Star Trek Beyond marks 50th year of franchise

Star Trek Beyond marks 50th year of franchise

Star Trek fan Richard Chua is currently attending the San Diego Comic-Con in California and he’s been invited to catch the premiere of Star Trek Beyond on July 20 (July 21 in Malaysia)! Chua will be sending updates to Star2.com throughout the event – the film’s stars and director are rumoured to walk the red carpet – so stay tuned for some exclusive news and pictures.


Star Trek Beyond is the third film in the reboot franchise of a TV series created by Gene Roddenberry that started 50 years ago.

To mark the golden anniversary, this J.J. Abrams’ produced-film attempts to answer some of the big questions that were established at the beginning of the mythology.

Actor Chris Pine explained in an interview transcript provided by UIP Malaysia why Beyond’s theme is concurrent with the celebration: “This is about a Federation made up of disparate peoples, and this asks the questions, ‘Does it work? Is it meaningful? Where are we going from here? Are the same things that motivated us then still working for us now?’

”So, they’re larger questions, which are grander in scale and very existential in form, and they make sense for the 50th.”

Directed by Justin Lin, Beyond sees the starship U.S.S. Enterprise’s captain and crew three years into their five-year journey of exploring the uncharted territories of the vast space, that final frontier if you may.

Besides leading his men into these planets, Captain James T. Kirk (Pine) is also trying to figure his own headspace. When he first got the job as the starship’s captain, he was trying to prove himself – living up to the legacy of his father, an esteemed captain in the Starfleet.

“Now, with all that static gone, he’s quietly sitting down for the first time just thinking, ‘Oh my God, what is this all for? It all seemed to make so much sense when I had all these demons to battle. I don’t have so many demons anymore, and I don’t really need to live up to my father anymore.’ So, who is James Kirk without that? That’s big human stuff.”

All that thinking is somewhat halted (or perhaps realised) when Kirk comes face-to-face with a new ruthless enemy named Krall (Idris Elba) who is intent on the destruction of the Enterprise and the whole Federation if possible.

Chris Pine. Photo: UIP Malaysia

Chris Pine.Photo: UIP Malaysia

Does the fact it’s Star Trek’s 50th anniversary add an extra layer of pressure for you?

No, not for me. My job is to fulfil the duty of the scriptwriters’ and the director’s vision, and I leave it there. Because once you start getting into that then you’re really screwing yourself. It’s the limitless blank space, and you just can’t fill it up; there’s no way to win.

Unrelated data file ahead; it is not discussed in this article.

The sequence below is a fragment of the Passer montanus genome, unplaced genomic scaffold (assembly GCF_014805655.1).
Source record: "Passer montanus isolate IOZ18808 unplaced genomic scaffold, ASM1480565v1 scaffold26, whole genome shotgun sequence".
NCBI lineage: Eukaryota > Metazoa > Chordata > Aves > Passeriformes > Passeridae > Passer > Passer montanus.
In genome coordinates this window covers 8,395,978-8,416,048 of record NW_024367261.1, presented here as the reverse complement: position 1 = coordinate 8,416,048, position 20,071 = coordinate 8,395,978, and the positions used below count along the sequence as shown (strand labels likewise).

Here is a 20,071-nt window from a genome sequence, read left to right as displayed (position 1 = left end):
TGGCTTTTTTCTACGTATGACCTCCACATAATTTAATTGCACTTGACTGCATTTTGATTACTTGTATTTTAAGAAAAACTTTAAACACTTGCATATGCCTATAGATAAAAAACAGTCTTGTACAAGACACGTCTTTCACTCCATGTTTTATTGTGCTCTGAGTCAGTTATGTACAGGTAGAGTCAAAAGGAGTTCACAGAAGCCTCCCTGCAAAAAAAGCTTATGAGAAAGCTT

Simon Pegg both co-wrote the film and stars alongside you. Simon said he asked everyone if there was anything they wanted written in. Did you take that opportunity?

No, because usually that never works out. Every writer will do whatever the hell they want to do (laughs).

I’ve always wanted to do dark Kirk, evil Kirk, like in the first individual series, but that is yet to happen.

Humour, always, was my big thing. I talked to J.J. about that, and Simon obviously knows where I come from. I just want to have the most fun that we can.

That humour was always there in Star Trek wasn’t it?

It’s all over the place. I think (William) Shatner especially is one of the most underrated comic actors out there.

I think some people just take it for who Shatner is, and perhaps it became part of the character after a while, but he’s doing a lot of funny stuff in there, and his interplay with straight man Spock is some of the best.

How do you get yourself into that claustrophobic mindset of a five-year non-stop journey?

Well, we talked about the idea that on a submarine tour they go for six months under water basically.

There’s a sketch called Star Trek After Hours, which is precisely some of the stuff we tackle in the film, which is like, on their days off when they’re not fighting evil, they’ve got to wash the floors and iron their shirts, and there’s a cafeteria, and they’re drinking coffee and going over the day’s plans, and it’s pretty boring.

And they get into interpersonal spats. It’s hard to be around the same people for that long! Anyway, I thought that was super funny.

Did you have many action scenes?

Action wise, the most fun for me was riding the motorcycle. I got a lot of time on the bike in this one, and got to learn from two guys that are like motocross champions. Any time you get to work with anyone who’s the best in their field, that’s a lot of fun, and really scary.

I’ve ridden a lot, but I only really ride in movies. I’ve now clocked a lot of hours on motorcycles, so I know I may way around them a little bit.

What does it mean to play one of the most iconic characters in pop culture history?

It’s not normal, I know (laughs). I guess I don’t think about it too much, because if I were to think about it, then there would be the pressure of living up to something. It is quite something.

It is so diametrically opposed to what I ever thought I would end up doing, and it may be the most definitive part of my career. It’s so far from what I thought that it’s a laugh, man.

I grew up watching the Harrison Fords of the world, and to be the rogue, to play that – it’s a dream, it’s a blast. It’s an absolute blast, and on top of it – and I really mean this, this is not hyperbole – to do it with such a great crew, to be able to get paid to have that much fun.

You’re always looking over your shoulder and wondering like, “This has got to be a trick of some kind.” But it’s great fun.

 




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